This may sound crazy, but hang in there with me.
Have you ever caught your self labeling your characters. You know, he is smart, she is funny, he is rich, she is beautiful. In other words, “telling” your readers about your characters instead of showing.
There has got to be a better way.
We have found one secrete is to create a setting that shows your characters. Then you don’t have to tell your reader about your characters.
Fortunately, there are some tricks we can show you that will help you show your characters.
Would you agree, learning the art of ‘showing’ seems to be crucial?
Yes, you bet it is.
‘Showing’ is the magic trick that breathes life and energy into your characters.
If you haven’t learned the skill of showing yet, dig in. We have 8 tricks to help you.
We have created a one page cheat sheet to remind us how to create a fabulous setting that will reveal our characters.
Well let’s get started. These tricks may change The Way write.
Show Your Character’s Personality Using Your Setting
Have you ever wished for a simple way to show personality? Well here it is in a quick and easy formula.
Show Fun-Loving Characters
A fun-loving personality makes it easy to show your setting in many sensory ways. So, include things in the description of your setting for them to admire,
Include flowers and colors., sunsets and music. Anything they can see, touch, smell, or hear.
Fun-loving characters use delightfully positive dialogue. Their dialogue is full of praise for their surroundings. They stop to smell the roses and want to touch everything. This type of character sees the beauty in the world around them. Their dialogue will include comments about loveliness, wonderment, and awe.
They are curious about both things and people. But the interesting thing is; they will pick up objects, inspect them and quickly put them back, no longer interested.
Fun loving personalities notice the sensory elements of their surroundings.
They love music and dancing. Colors are important to them. Because of this it is easy to let your character notice colors in your setting.
They are often disorganized. Their living space will be messy. They are simply too busy having fun, to clean up.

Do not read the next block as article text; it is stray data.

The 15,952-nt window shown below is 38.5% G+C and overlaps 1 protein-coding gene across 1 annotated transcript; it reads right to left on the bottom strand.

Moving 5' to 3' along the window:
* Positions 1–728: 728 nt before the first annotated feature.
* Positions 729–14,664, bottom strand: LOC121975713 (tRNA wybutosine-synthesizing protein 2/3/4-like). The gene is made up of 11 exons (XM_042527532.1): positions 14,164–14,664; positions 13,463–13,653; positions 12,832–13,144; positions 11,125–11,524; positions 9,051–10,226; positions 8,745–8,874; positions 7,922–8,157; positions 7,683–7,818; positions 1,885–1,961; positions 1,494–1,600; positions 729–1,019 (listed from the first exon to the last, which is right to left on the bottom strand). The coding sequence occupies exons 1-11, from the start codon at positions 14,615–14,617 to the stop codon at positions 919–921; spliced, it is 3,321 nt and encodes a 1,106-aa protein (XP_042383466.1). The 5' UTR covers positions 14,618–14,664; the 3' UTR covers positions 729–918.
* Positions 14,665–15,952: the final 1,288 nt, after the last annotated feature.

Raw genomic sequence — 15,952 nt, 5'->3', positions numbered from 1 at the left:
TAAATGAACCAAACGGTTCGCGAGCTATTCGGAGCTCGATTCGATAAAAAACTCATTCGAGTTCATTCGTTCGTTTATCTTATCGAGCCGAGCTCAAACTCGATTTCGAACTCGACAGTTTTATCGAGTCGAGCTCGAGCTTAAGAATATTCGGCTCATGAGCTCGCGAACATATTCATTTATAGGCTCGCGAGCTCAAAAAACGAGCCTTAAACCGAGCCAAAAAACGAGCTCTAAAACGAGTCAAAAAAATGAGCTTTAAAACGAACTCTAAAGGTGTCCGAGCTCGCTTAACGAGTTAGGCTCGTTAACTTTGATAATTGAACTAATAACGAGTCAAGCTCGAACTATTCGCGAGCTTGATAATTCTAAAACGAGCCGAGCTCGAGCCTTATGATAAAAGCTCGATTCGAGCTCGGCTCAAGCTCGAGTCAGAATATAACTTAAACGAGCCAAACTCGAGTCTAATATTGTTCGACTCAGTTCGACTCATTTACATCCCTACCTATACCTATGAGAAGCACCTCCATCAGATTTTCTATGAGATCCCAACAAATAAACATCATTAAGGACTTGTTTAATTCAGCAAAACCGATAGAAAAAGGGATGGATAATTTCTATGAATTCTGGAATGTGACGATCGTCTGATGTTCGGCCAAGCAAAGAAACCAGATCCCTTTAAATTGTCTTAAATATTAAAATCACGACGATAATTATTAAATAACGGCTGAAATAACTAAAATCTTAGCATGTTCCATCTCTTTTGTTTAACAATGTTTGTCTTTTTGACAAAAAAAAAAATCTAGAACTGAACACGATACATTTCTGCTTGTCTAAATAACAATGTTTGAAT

If you want your character to be fun loving, dress them in bright colors, yellow, orange, or red. Add jewelry. This personality wants to be noticed.
This personality notices the dimensions of things (the height or weight). The size and shape of objects will fascinate them. They are specific. (The hallway is 30 feet long. Or She could not have weighed more than 110 pounds) Their dialogue may include criticism of their surroundings.
Keep in mind, they are curious. They will examine things in your setting, to see how they work, not to admire them.
They have a scientific way of thinking and speaking
Their living space is neat and uncluttered. Everything perfectly in its place. They may become anxious if things are not perfect.
Analyzers love charts, graphs and numbers. Include these in your setting to show your character is analytical. They enjoy art music, and poetry. Analyzers like their world to be systematic. So, let your analytical character notice the small details, in your setting, details, others may miss.
Dress the analyzer in brown, gray, or blue. They don’t like to be noticed. They are watchers and observers.
This personality is very observant. They especially look for things that might be useful to manipulate others. Because of this they will notice things like awards and trophies. With this intention, power-broker will sweep the room with his/her eyes and see everything all at once.
They make quick (generally accurate) judgments.
Another point, they expect others to maintain their surroundings in good order. This personality becomes very critical, if things are out of place, or if they can’t find what they want, quickly.
The power-broker likes bold colors and fast vehicles. (Red sports cars) They wear black, red, gold, or purple. In the hope of appearing taller they might wear boots or very high heels. They fill their world with good quality possessions.
Only the best is good enough for a power-broker.
If you want your character to exude power, include things in your setting that demonstrate this personality.
Show a Peaceful Character Using Your Setting
A peaceful personality won’t notice much about the setting. They will be indifferent to both people and things. Their living space will often be messy, simply because they don’t want to be bothered.
In some ways this subdued personality is difficult to write. It is often more about what is not said that creates this personality in fiction.
A peaceful personality enjoys quietly watching from the background.
They dress in plain, dull colors. They often speak in unemotional, practical terms. Other characters may consider them shy. They rarely speak first in a conversation.
The things they own will be plain, simple, and functional.
Before you leave this post take the opportunity to download an extensive list of websites categorized by the type of setting you are trying to create: Websites to Research Settings.
Create a setting that will evoke all your character’s senses. Sensory detail have the additional advantage of creating emotional responses from your reader.
In order to make this simpler we have created a checklist of all the things you need to include in your setting, Download our checklist for creating an interactive setting
One trick is, as you edit, see what sensory descriptions can be added..
Put yourself in your character’s place. What do they see, hear, smell, taste, and touch? How can you add those details? Adding sensory details is part of the fun of editing. It is also an intriguing challenge.